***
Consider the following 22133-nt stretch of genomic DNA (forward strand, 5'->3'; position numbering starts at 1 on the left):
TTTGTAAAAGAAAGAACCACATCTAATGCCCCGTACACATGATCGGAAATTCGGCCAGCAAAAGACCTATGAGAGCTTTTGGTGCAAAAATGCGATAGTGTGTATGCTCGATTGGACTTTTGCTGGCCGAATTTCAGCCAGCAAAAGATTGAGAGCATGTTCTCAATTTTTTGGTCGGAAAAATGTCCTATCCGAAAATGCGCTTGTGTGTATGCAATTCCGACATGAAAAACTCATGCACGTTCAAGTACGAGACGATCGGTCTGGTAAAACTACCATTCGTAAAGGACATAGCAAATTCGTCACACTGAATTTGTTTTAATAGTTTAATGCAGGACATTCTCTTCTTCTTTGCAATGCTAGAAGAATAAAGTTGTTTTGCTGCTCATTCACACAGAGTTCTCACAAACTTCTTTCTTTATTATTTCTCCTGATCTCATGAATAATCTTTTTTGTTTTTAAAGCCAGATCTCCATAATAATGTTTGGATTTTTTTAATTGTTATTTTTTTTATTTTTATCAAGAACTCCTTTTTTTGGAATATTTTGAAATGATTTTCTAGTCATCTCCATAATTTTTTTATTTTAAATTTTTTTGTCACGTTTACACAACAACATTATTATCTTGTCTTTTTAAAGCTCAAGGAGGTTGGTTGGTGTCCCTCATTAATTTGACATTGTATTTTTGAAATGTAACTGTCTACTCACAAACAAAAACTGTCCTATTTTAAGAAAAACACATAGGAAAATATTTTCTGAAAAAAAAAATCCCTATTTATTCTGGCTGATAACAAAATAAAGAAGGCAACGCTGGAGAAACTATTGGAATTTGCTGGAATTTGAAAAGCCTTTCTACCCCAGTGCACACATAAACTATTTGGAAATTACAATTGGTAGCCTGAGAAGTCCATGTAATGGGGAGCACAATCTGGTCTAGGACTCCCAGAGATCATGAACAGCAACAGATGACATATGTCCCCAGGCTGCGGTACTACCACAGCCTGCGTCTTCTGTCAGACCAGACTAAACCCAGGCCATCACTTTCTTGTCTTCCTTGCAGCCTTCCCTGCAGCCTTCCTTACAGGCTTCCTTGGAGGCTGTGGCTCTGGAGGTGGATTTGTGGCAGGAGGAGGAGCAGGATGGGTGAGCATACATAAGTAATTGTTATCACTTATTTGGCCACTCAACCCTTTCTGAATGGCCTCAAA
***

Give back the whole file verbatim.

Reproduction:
Consider the following 22133-nt stretch of genomic DNA (forward strand, 5'->3'; position numbering starts at 1 on the left):
TTTGTAAAAGAAAGAACCACATCTAATGCCCCGTACACATGATCGGAAATTCGGCCAGCAAAAGACCTATGAGAGCTTTTGGTGCAAAAATGCGATAGTGTGTATGCTCGATTGGACTTTTGCTGGCCGAATTTCAGCCAGCAAAAGATTGAGAGCATGTTCTCAATTTTTTGGTCGGAAAAATGTCCTATCCGAAAATGCGCTTGTGTGTATGCAATTCCGACATGAAAAACTCATGCACGTTCAAGTACGAGACGATCGGTCTGGTAAAACTACCATTCGTAAAGGACATAGCAAATTCGTCACACTGAATTTGTTTTAATAGTTTAATGCAGGACATTCTCTTCTTCTTTGCAATGCTAGAAGAATAAAGTTGTTTTGCTGCTCATTCACACAGAGTTCTCACAAACTTCTTTCTTTATTATTTCTCCTGATCTCATGAATAATCTTTTTTGTTTTTAAAGCCAGATCTCCATAATAATGTTTGGATTTTTTTAATTGTTATTTTTTTTATTTTTATCAAGAACTCCTTTTTTTGGAATATTTTGAAATGATTTTCTAGTCATCTCCATAATTTTTTTATTTTAAATTTTTTTGTCACGTTTACACAACAACATTATTATCTTGTCTTTTTAAAGCTCAAGGAGGTTGGTTGGTGTCCCTCATTAATTTGACATTGTATTTTTGAAATGTAACTGTCTACTCACAAACAAAAACTGTCCTATTTTAAGAAAAACACATAGGAAAATATTTTCTGAAAAAAAAAATCCCTATTTATTCTGGCTGATAACAAAATAAAGAAGGCAACGCTGGAGAAACTATTGGAATTTGCTGGAATTTGAAAAGCCTTTCTACCCCAGTGCACACATAAACTATTTGGAAATTACAATTGGTAGCCTGAGAAGTCCATGTAATGGGGAGCACAATCTGGTCTAGGACTCCCAGAGATCATGAACAGCAACAGATGACATATGTCCCCAGGCTGCGGTACTACCACAGCCTGCGTCTTCTGTCAGACCAGACTAAACCCAGGCCATCACTTTCTTGTCTTCCTTGCAGCCTTCCCTGCAGCCTTCCTTACAGGCTTCCTTGGAGGCTGTGGCTCTGGAGGTGGATTTGTGGCAGGAGGAGGAGCAGGATGGGTGAGCATACATAAGTAATTGTTATCACTTATTTGGCCACTCAACCCTTTCTGAATGGCCTCAAA